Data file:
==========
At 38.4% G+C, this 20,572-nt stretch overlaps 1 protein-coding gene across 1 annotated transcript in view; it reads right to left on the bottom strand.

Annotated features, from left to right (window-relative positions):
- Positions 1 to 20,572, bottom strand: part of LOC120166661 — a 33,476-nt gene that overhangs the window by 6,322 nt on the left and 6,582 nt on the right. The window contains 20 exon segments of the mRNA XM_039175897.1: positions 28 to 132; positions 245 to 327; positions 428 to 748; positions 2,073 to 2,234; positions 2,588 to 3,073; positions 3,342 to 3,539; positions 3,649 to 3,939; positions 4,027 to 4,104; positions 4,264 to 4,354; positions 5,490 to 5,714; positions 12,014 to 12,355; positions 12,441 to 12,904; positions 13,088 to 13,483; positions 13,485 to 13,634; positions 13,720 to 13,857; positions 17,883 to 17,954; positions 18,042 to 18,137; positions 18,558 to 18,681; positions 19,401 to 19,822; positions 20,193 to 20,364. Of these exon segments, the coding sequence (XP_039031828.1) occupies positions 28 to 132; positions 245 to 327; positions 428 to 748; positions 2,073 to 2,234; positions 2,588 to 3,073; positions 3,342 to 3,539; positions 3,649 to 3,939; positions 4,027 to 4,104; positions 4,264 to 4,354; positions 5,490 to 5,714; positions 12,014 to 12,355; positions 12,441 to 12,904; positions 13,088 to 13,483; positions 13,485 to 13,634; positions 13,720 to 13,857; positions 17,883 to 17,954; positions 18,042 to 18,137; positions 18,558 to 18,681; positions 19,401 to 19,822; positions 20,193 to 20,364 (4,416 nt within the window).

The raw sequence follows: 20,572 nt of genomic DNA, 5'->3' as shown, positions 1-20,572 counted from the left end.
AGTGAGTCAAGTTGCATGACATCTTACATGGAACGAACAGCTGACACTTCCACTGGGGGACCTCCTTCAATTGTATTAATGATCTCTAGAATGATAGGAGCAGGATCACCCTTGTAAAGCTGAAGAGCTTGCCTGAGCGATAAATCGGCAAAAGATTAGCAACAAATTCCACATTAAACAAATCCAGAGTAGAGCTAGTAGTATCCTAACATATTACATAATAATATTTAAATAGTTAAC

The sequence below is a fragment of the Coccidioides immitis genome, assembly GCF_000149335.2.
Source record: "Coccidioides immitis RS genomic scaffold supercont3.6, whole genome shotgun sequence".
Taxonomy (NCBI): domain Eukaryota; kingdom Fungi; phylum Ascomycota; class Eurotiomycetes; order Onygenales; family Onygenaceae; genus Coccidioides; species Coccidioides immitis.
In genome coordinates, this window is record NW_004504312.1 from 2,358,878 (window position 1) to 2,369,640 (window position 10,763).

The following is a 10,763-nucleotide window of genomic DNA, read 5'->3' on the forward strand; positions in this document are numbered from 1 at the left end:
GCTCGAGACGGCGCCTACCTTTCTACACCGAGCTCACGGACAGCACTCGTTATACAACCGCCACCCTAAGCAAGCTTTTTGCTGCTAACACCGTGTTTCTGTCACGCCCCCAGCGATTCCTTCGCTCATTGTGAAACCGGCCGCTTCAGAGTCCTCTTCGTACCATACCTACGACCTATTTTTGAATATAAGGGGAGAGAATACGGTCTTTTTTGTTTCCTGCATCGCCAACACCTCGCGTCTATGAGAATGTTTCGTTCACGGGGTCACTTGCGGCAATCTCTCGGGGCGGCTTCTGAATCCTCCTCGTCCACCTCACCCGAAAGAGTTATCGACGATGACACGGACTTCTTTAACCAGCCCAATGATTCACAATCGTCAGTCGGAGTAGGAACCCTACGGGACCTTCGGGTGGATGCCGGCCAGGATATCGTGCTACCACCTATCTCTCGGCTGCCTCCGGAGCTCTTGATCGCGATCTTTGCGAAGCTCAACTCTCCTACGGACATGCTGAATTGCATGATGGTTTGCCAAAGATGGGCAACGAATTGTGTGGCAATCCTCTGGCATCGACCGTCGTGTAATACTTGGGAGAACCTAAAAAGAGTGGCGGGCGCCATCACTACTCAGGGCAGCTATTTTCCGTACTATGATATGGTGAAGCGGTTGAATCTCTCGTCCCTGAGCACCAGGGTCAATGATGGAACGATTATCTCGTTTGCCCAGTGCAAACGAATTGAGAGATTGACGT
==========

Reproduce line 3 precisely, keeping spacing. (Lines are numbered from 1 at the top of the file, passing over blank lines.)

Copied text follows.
- Positions 1 to 20,572, bottom strand: part of LOC120166661 — a 33,476-nt gene that overhangs the window by 6,322 nt on the left and 6,582 nt on the right. The window contains 20 exon segments of the mRNA XM_039175897.1: positions 28 to 132; positions 245 to 327; positions 428 to 748; positions 2,073 to 2,234; positions 2,588 to 3,073; positions 3,342 to 3,539; positions 3,649 to 3,939; positions 4,027 to 4,104; positions 4,264 to 4,354; positions 5,490 to 5,714; positions 12,014 to 12,355; positions 12,441 to 12,904; positions 13,088 to 13,483; positions 13,485 to 13,634; positions 13,720 to 13,857; positions 17,883 to 17,954; positions 18,042 to 18,137; positions 18,558 to 18,681; positions 19,401 to 19,822; positions 20,193 to 20,364. Of these exon segments, the coding sequence (XP_039031828.1) occupies positions 28 to 132; positions 245 to 327; positions 428 to 748; positions 2,073 to 2,234; positions 2,588 to 3,073; positions 3,342 to 3,539; positions 3,649 to 3,939; positions 4,027 to 4,104; positions 4,264 to 4,354; positions 5,490 to 5,714; positions 12,014 to 12,355; positions 12,441 to 12,904; positions 13,088 to 13,483; positions 13,485 to 13,634; positions 13,720 to 13,857; positions 17,883 to 17,954; positions 18,042 to 18,137; positions 18,558 to 18,681; positions 19,401 to 19,822; positions 20,193 to 20,364 (4,416 nt within the window).